Tag Archives: pardons

A Little Help For My Friends…

Welcome to our banana republic, where rules don’t matter but relationships and loyalty to the despot do.

Where to start?

Well, first there were the pardons.  In the New Yorker, Jeffrey Toobin explained that authoritarians dispense both punishment and largesse based on their own whims–unconstrained by quaint mechanisms like legal rules.

The point of authoritarianism is to concentrate power in the ruler, so the world knows that all actions, good and bad, harsh and generous, come from a single source. That’s the real lesson—a story of creeping authoritarianism—of today’s commutations and pardons by President Trump.

By now, Americans who follow the news know the names of the high-profile criminals Trump pardoned:  Rod Blagojevich, the corrupt former governor of Illinois, who was eight years into a sentence of fourteen years; Michael Milken, the junk-bond king; Bernard Kerik, the former New York City police commissioner, and Edward J. DeBartolo, Jr., former owner of the San Francisco 49ers. (The last three all pled guilty.)

The common link among this group is that all have some personal connection to the President. Blagojevich was a contestant on “Celebrity Apprentice,” and he was prosecuted by Patrick Fitzgerald, a close friend of and lawyer for James Comey, the former F.B.I. director who is a Trump enemy. Explaining his action today, Trump said of the case against Blagojevich, “It was a prosecution by the same people—Comey, Fitzpatrick—the same group.” Milken’s annual financial conferences are a favorite meeting place for, among others, Trump’s moneyed friends. (Ivanka Trump and Jared Kushner spoke at last year’s gathering.) Milken is also an active philanthropist, as Trump observed: “We have Mike Milken, who’s gone around and done an incredible job for the world, with all of his research on cancer, and he’s done this and he suffered greatly. He paid a big price, paid a very tough price.” Trump’s explanation for the Kerik pardon is probably the most revealing. The President said that Kerik is “a man who had many recommendations from a lot of good people. (Kerik was appointed police commissioner by Rudolph Giuliani.)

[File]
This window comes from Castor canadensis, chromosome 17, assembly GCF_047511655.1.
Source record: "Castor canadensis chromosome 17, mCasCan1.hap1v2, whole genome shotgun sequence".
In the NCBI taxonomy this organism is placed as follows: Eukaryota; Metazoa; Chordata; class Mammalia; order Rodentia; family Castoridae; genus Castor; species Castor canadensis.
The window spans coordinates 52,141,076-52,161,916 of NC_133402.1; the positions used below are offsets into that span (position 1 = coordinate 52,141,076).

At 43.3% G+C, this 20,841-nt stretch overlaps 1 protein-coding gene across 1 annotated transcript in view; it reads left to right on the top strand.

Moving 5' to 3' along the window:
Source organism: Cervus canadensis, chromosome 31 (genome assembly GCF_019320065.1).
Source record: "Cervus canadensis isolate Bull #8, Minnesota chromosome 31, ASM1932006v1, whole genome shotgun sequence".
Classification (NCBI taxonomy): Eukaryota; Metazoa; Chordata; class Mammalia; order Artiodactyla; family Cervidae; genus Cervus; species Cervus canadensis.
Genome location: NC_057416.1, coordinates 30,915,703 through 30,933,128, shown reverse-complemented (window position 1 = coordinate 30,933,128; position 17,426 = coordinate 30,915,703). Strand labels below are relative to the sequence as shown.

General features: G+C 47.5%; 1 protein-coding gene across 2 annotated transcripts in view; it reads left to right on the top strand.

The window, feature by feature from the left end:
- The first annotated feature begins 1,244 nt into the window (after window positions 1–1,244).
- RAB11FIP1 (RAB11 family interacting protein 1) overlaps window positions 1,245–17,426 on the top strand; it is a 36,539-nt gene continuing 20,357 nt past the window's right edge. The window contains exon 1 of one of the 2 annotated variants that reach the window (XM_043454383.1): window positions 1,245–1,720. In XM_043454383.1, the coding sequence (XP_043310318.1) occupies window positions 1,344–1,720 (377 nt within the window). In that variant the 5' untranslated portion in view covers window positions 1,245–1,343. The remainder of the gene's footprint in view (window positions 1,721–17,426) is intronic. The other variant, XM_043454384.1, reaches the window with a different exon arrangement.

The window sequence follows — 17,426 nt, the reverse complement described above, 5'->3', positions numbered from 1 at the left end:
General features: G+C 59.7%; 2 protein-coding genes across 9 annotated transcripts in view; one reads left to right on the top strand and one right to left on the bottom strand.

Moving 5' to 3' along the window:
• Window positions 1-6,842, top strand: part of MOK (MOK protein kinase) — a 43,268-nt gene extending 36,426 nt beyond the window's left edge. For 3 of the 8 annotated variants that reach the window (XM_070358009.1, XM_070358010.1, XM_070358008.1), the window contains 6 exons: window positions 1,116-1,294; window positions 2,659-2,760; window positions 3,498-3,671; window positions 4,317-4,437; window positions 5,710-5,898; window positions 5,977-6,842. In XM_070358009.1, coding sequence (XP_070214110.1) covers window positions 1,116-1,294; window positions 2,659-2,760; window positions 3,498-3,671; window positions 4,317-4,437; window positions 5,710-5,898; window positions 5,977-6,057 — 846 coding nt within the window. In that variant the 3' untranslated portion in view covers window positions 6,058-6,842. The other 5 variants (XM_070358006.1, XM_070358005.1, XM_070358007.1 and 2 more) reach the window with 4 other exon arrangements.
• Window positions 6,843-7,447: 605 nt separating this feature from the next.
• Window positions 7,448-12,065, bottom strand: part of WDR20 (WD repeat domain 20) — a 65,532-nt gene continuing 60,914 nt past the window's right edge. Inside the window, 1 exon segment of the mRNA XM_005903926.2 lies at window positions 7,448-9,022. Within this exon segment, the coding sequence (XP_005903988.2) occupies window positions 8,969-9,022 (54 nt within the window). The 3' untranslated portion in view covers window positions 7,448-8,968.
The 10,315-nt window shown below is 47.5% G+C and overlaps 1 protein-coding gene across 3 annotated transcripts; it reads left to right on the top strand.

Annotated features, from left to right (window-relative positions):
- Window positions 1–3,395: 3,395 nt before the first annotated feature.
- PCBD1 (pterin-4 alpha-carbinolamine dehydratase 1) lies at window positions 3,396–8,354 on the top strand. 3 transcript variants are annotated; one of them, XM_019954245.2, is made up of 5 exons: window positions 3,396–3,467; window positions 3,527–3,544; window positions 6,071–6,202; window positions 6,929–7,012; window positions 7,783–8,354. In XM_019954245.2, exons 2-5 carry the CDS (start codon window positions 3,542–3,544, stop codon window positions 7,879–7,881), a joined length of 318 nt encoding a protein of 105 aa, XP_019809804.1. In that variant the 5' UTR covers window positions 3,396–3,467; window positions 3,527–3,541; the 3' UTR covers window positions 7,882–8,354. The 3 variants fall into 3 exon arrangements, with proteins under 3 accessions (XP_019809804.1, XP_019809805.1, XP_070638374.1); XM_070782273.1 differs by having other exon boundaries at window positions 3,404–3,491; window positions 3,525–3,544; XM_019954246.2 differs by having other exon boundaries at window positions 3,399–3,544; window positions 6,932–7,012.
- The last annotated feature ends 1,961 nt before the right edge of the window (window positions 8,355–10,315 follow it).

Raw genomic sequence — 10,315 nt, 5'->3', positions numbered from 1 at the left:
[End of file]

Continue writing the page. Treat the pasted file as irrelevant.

Toobin says Trump’s pardons show that he can reward his friends and his friends’ friends. The message is clear: better to be a dictator’s friend, since he can also punish his enemies.

Other media sources have pointed out that all of the recipients–there were 11 total– had either an inside connection or had been promoted on Fox News. Then, of course, there was money:  Business Insider reported that Trump also pardoned Paul Pogue, a construction-company owner who pled guilty in 2010 to underpaying his taxes by nearly half a million dollars. Coincidentally, Pogue’s son and daughter-in-law donated over $200,000 to Trump’s campaign just since August,  although their cumulative previous donations to Republican campaigns came to less than $10,000.

And speaking of the pardon power…

According to Julian Assange’s lawyer, President Trump offered the WikiLeaks chief a pardon if he would agree to say that Russia had nothing to do with hacking emails from Democrats during the 2016 presidential election.

It’s all about helping your friends and screwing over those who are insufficiently devoted to the “dear leader.”

Last week, Trump named Richard Grenell, reportedly a “fierce advocate” of the President who has been the (detested and embarrassing) ambassador to Germany, as acting director of national intelligence, overseeing the 17 U.S. spy agencies. From all reports, Grenell is a massively unqualified rightwing political hack.

There’s also the fact that Grenell may have been put into the acting DNI role to protect the president’s political interests.

Grenell is replacing former National Counterterrorism Center director and retired Vice Admiral Joseph Maguire in the acting role. On Thursday afternoon, the Washington Post reported that Trump berated Maguire last week over a classified briefing one of his deputies had given Congress on 2020 election security.

The New York Times reports that the official, Shelby Pierson, “warned House lawmakers last week that Russia was interfering in the 2020 campaign to try to get President Trump re-elected” and that that briefing “angered Mr. Trump, who complained that Democrats would use it against him.”

Thanks to the spineless and arguably treasonous Republicans in the U.S. Senate, Trump no longer feels the need to hide his corruption. Instead, he revels in it.



Confounding And Despicable–Kentucky Version

Evidently, Mitch McConnell isn’t the only disgusting person from Kentucky.

On December 13th, NPR posted the following report